Minutes into The Art of Self-Defense, a vicious mugging sends 35-year-old Casey (Jesse Eisenberg) to a gun shop in search of protection. Ultimately, though, he ends up in a karate studio, where he becomes a devotee of a secretive instructor known only as Sensei (Alessandro Nivola).

It’s a decision that at first transforms and later endangers his life.

Though Casey’s goal is to learn how to defend himself, it turns out that Sensei teaches more than kicks and punches. He’s determined to turn Casey into a man—his definition of a man, that is, which includes the most extreme attributes of machismo.

And maybe that’s what Casey wants, too. “Other men intimidate me,” he tells Sensei, admitting what we’ve already witnessed in his interactions with assorted obnoxious males. So when Sensei eventually invites him to join the dojo’s exclusive “night class,” promising that it will help him become what he fears, Casey jumps at the chance.

Sure enough, he soon becomes someone who instills terror in others, but in the process he starts down a dangerous path that has no easy exit.

Written and directed by Riley Stearns (2014’s Faults), The Art of Self-Defense could just as easily be called The Pitfalls of Toxic Masculinity. Its true subject is that much-derided syndrome, which has been blamed for offenses ranging from sexual harassment to mass shootings and has been attributed to male entitlement, among other causes.

Here, Stearns doesn’t delve deeply into the disorder’s whys, other than having one of Casey’s fellow students suggest that men’s aggression is caused by testosterone. Instead, the flick concentrates on depicting machismo in its most absurd and destructive form.

In his quest to help Casey man up, Sensei tells him to start listening to heavy metal music and to give up his plans to visit France, a country best known for raising the white flag. In its place, he recommends idolizing more “masculine” lands such as Russia or Germany and is pleased to learn that Casey’s dog is German, even though it’s only a lowly dachshund.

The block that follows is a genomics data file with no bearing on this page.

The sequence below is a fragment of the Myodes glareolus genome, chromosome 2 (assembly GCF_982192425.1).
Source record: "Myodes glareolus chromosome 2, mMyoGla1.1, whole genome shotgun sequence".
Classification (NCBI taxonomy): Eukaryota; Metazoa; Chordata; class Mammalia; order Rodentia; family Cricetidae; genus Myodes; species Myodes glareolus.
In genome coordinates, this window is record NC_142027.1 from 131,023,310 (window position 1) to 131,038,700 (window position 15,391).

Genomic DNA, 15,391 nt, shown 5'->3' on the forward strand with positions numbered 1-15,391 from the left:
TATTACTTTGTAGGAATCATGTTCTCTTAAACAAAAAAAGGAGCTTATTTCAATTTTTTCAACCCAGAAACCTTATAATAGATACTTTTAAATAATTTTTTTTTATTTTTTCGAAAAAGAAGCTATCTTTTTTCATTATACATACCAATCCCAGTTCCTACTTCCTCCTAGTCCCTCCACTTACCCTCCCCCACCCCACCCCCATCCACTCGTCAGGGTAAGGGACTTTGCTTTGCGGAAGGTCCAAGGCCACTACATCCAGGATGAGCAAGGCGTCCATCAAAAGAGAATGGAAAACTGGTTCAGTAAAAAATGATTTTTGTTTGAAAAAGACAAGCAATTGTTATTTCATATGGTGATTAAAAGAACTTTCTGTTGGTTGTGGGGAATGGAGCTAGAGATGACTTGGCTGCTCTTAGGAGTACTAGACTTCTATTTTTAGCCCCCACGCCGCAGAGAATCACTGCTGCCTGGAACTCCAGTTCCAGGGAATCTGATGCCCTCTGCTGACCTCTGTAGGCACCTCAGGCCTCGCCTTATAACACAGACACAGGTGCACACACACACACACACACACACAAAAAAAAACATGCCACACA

Art of Self Defense Anna
Anna (Imogen Poots) is consigned to second-class citizenhood in Sensei’s male-centered dojo.

As for women, Sensei’s male-centric worldview reduces them to second-class citizens since, after all, they’re not men. Accordingly, he continually downgrades the only woman in the dojo, Anna (Imogen Poots), despite the fact that she’s one of his fiercest and most skilled followers. And Anna herself seems to accept his judgment to some extent, even while she chafes at being denied the black belt she clearly deserves.

The Art of Self-Defense is being promoted as both a dark comedy and a drama. Of the two, it’s probably closer to the former, as long as you realize it’s more “dark” than “comedy.”

Nivola’s deadpan portrayal of the militantly manly Sensei may garner a chuckle or two, but the film’s spiral into danger and violence stops it from turning into a laugh fest. As for the dramatic elements, they’re undercut by Casey’s unrealistic transformation from a fearful milquetoast to an unprovoked throat-puncher, as well as by certain developments that are more predictable than they should be.

It’s probably most interesting to see Stearns’s flick as a comment on toxic masculinity, though Anna’s presence complicates the subject. After all, for the most part she is just as aggressive and dangerous as the men around her. It’s not until the final act that we learn there is one step on Sensei’s perverse journey that she refuses to take.

In the film’s dire view of humanity, that represents a slim hope for salvation.

Rating: 3 stars (out of 5)

The Art of Self-Defense (rated R) opened July 18 at Columbus’s Gateway Film Center, AMC Lennox Town Center 24 and AMC Dine-In Easton Town Center 30.